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Burning down the house

"All crime is stupid, your honor," her defense lawyer said at her arson trial. "And this one elevates stupid to monumental new heights." You know you're in trouble when your defense in court is that you are monumentally stupid.

The arson that triggered the "monumental stupidity" defense resulted in a sentence of five years in prison for the woman charged with an accomplice for burning down her farmhouse about three hours west of Cincinnati. However, her deceptions carried far beyond the crime of arson.

The Kentucky woman also submitted an insurance claim for $866,000 for the house. The insurer paid her more than $425,000 before it filed in court to void her policy, alleging that she conspired to burn down the house and that she inflated the insurance claim.

The woman then filed a counterclaim against the insurer, alleging bad faith and breach of contract.

She eventually admitted that she had indeed hired a friend to torch her house so that she could collect on the insurance. According to a news story, she had a monthly house payment she couldn't meet and a lifestyle she couldn't afford. Arson was her apparent solution to her financial problems.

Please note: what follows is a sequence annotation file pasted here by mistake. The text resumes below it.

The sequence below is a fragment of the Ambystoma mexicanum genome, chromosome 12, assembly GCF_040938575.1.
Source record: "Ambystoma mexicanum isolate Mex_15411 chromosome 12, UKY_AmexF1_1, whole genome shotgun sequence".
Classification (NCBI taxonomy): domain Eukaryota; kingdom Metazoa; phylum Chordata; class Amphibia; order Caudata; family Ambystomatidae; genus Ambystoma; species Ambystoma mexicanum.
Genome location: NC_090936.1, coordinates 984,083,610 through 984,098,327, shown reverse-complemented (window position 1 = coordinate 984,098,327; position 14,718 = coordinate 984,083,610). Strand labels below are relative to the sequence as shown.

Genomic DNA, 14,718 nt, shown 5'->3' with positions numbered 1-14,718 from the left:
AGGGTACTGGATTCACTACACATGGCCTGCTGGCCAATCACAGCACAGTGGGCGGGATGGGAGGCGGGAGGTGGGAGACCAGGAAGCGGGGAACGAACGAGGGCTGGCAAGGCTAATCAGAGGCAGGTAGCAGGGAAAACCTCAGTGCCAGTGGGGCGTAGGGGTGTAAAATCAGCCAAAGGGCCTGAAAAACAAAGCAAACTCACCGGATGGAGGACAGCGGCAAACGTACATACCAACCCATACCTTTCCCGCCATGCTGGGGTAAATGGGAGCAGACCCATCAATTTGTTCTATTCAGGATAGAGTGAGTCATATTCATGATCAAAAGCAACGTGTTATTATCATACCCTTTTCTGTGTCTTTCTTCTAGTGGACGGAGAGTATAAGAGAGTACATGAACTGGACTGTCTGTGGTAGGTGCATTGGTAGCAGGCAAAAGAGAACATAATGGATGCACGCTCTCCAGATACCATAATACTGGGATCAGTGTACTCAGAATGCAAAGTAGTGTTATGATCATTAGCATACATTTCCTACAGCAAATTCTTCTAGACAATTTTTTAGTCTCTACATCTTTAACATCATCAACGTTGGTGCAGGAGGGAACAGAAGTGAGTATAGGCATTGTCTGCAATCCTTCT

After her admission and indictment on wire fraud charges, the insurer filed a claim against her for reverse bad faith. As you likely know, bad faith is a term applied to insurance companies that don't act in good faith and don't engage in fair dealings with their clients who file claims.

The insurer in this case was arguing that its policyholder had acted in reverse bad faith, violating the terms of the policy and implied covenant of good faith and fair dealing. Though an appeals court eventually rejected the insurer's argument, it's an argument that has been brought up in the past in Ohio and other places, and will undoubtedly rise again like a phoenix from a fire.

The case sheds light on some of what insurers have to endure daily from policyholders who have decided for one reason or another to breach a contract, file a false claim or otherwise try to rig the game in their favor. Insurance companies then rely on experienced attorneys to fight for what is right and to uphold contracts and deny inflated claims. In that way, we all benefit from lower premiums and knowledge that justice prevailed.

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